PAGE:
First, I gotta figure out the LinkedIn and Facebook algorithms.

Post at the right times.

Get in my LinkedIn and Instagram pods to make sure I get my posts boosted.

To build my authority brand, what I really need is more attention.


Not so fast.

Attention is important, but unfortunately it's where most business owners start...and stop.

Attention alone won't build your authority brand.

It's only one of the Four Pillars of Building an Authority Brand.

These four pillars will help you deliver the right message to the right clients you can generate the right revenue.

Want to learn more? Join me for my free Webinar on May 20th at Noon Eastern:

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  • Curt Mercadante

Each of our bodies is like a lamp.

That lamp is a material “thing” through which electricity flows.

The lamp itself is not the electricity. It’s simply a vessel for that electrical energy.

But the type of lamp will certainly determine how that energy shines.

Put a shade on the lamp, and you dim the light.

Treat the lamp like shit, or break it, and the energy won’t shine at all.

I like to define your brand as “how you influence others, and how others influence you.”

At that root of that influence is energy.

Your energy shines forth when you interact with others, through the content you produce, through presentations or speeches you give.

Not everyone will absorb and respond to your energy in the same way.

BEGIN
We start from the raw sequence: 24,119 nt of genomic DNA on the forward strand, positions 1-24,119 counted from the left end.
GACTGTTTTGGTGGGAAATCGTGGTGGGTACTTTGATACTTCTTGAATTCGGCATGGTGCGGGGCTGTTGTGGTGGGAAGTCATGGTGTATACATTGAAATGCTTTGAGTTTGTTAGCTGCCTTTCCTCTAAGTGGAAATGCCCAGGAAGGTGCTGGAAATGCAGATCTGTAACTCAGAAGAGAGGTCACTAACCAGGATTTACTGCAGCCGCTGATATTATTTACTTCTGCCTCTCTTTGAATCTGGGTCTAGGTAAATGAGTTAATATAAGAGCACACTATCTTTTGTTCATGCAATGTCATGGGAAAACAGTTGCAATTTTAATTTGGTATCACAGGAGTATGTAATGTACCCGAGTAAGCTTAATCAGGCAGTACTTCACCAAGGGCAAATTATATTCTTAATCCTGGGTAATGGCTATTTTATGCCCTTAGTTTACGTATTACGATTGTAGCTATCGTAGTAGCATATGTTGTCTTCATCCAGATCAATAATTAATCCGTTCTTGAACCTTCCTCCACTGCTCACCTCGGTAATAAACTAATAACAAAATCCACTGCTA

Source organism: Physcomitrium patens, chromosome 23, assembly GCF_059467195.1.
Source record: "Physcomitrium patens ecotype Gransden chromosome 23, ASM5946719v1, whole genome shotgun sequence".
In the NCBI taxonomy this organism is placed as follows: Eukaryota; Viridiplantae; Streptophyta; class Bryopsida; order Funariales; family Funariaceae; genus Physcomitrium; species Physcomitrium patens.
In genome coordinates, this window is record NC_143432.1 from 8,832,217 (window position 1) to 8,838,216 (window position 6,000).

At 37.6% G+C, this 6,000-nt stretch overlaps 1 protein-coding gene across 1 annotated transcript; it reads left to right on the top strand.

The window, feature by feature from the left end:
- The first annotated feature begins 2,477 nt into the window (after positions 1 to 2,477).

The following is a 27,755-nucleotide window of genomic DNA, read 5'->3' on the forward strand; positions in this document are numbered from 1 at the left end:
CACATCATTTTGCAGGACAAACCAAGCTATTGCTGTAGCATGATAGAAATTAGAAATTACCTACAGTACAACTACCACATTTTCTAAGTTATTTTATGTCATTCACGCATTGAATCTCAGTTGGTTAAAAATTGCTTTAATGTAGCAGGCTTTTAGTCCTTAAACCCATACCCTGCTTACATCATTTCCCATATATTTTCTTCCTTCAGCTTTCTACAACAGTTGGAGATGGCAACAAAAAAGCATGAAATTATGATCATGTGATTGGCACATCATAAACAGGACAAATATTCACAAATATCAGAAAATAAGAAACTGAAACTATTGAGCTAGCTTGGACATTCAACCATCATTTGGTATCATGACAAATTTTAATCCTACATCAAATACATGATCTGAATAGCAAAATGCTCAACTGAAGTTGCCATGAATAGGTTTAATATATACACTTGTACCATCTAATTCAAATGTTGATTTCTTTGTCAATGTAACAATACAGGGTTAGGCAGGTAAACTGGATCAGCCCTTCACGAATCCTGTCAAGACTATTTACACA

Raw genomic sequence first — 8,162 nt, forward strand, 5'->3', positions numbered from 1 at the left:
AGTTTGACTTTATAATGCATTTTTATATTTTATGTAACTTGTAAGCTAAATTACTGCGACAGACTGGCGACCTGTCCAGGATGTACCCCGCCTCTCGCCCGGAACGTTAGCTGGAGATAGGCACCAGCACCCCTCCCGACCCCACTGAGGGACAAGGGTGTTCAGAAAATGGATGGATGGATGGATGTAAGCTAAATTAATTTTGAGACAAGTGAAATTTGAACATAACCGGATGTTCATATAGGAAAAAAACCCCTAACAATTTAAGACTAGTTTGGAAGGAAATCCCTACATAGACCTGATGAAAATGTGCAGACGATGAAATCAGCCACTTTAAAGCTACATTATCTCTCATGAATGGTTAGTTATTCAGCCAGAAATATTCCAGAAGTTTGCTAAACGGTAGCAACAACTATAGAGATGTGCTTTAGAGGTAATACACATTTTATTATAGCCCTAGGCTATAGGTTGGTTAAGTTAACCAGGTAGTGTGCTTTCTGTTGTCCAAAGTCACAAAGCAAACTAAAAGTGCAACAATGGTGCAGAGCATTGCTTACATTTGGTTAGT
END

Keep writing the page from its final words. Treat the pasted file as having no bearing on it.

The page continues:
That’s fine. There is an “attract and repel” principle going on here.

You won’t be everyone’s cup of tea.

But when you start to focus intentionally on how you emit your energy into the world, and the type of energy you’re emitting, you become more in tune not simply with absorbing energy — but in providing value to others through your energy.

For example, if you wake up each morning focused on your sales goals and you can you get more clients to give you more money...

You’re only focused on taking energy; rather than providing helpful energy to others.

First, you’re invited to realize that the money paid to you by your clients is a form of energy.

They provide you their energy (money) in return from the energy you provide them (in terms of how you make a positive impact on their lives).

In fact, that’s how I like to define a business: Making a positive impact on someone else’s life.

The more positive, helpful energy you provide to someone else...

The more likely they are to return that energy to you.

This is the flow of prosperity.

Value-for-value exchange.

Energy-for-energy exchange.

On a personal note, I’ve noticed that when I’m in an “energy taking” mode (I.e., frustrated and focused on my monetary sales goals), my content and my sales conversations are less focused on providing value and more on “what can I do to take money from someone else.”

When that happens, my lamp is dim.

When my lamp is dim, the energy I’m putting out is darker.

When that happens, I’m less likely to achieve the goals I’m so focused on in the first place.

On the flip side, when I’m in an “energy giving” mode, I’m focused on helping. I’m focused on sharing. I’m happy to take the lamp shade off and illuminate where I can — not in a forceful manner, but in shining my light in dark spaces naturally.

It’s not just a better, more profitable way to sell.

It’s also a more fulfilling, less stressful, more rewarding way to live.